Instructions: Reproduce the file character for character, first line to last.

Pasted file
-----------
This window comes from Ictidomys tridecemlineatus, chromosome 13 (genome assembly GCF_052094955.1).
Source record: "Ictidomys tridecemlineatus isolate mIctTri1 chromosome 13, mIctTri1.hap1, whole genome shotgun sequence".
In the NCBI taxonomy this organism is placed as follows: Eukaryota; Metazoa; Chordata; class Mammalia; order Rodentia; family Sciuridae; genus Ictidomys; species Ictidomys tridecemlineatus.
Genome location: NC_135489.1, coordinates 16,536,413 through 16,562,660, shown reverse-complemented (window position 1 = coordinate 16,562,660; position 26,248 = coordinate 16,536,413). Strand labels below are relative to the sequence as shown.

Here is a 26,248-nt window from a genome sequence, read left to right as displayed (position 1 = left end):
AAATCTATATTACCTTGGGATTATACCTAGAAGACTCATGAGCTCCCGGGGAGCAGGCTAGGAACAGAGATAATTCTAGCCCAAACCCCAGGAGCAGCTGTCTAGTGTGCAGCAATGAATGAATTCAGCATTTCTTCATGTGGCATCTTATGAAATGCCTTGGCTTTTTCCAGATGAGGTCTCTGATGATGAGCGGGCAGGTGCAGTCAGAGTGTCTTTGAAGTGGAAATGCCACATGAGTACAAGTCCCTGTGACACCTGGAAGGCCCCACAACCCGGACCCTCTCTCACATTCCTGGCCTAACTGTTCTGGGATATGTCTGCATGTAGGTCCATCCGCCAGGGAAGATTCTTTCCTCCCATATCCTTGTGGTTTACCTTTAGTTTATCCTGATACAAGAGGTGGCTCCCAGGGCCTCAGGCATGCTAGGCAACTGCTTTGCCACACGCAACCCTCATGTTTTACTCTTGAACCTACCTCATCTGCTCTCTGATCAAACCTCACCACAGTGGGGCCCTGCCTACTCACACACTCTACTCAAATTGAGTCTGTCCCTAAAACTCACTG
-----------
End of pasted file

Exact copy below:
This window comes from Ictidomys tridecemlineatus, chromosome 13 (genome assembly GCF_052094955.1).
Source record: "Ictidomys tridecemlineatus isolate mIctTri1 chromosome 13, mIctTri1.hap1, whole genome shotgun sequence".
In the NCBI taxonomy this organism is placed as follows: Eukaryota; Metazoa; Chordata; class Mammalia; order Rodentia; family Sciuridae; genus Ictidomys; species Ictidomys tridecemlineatus.
Genome location: NC_135489.1, coordinates 16,536,413 through 16,562,660, shown reverse-complemented (window position 1 = coordinate 16,562,660; position 26,248 = coordinate 16,536,413). Strand labels below are relative to the sequence as shown.

Here is a 26,248-nt window from a genome sequence, read left to right as displayed (position 1 = left end):
AAATCTATATTACCTTGGGATTATACCTAGAAGACTCATGAGCTCCCGGGGAGCAGGCTAGGAACAGAGATAATTCTAGCCCAAACCCCAGGAGCAGCTGTCTAGTGTGCAGCAATGAATGAATTCAGCATTTCTTCATGTGGCATCTTATGAAATGCCTTGGCTTTTTCCAGATGAGGTCTCTGATGATGAGCGGGCAGGTGCAGTCAGAGTGTCTTTGAAGTGGAAATGCCACATGAGTACAAGTCCCTGTGACACCTGGAAGGCCCCACAACCCGGACCCTCTCTCACATTCCTGGCCTAACTGTTCTGGGATATGTCTGCATGTAGGTCCATCCGCCAGGGAAGATTCTTTCCTCCCATATCCTTGTGGTTTACCTTTAGTTTATCCTGATACAAGAGGTGGCTCCCAGGGCCTCAGGCATGCTAGGCAACTGCTTTGCCACACGCAACCCTCATGTTTTACTCTTGAACCTACCTCATCTGCTCTCTGATCAAACCTCACCACAGTGGGGCCCTGCCTACTCACACACTCTACTCAAATTGAGTCTGTCCCTAAAACTCACTG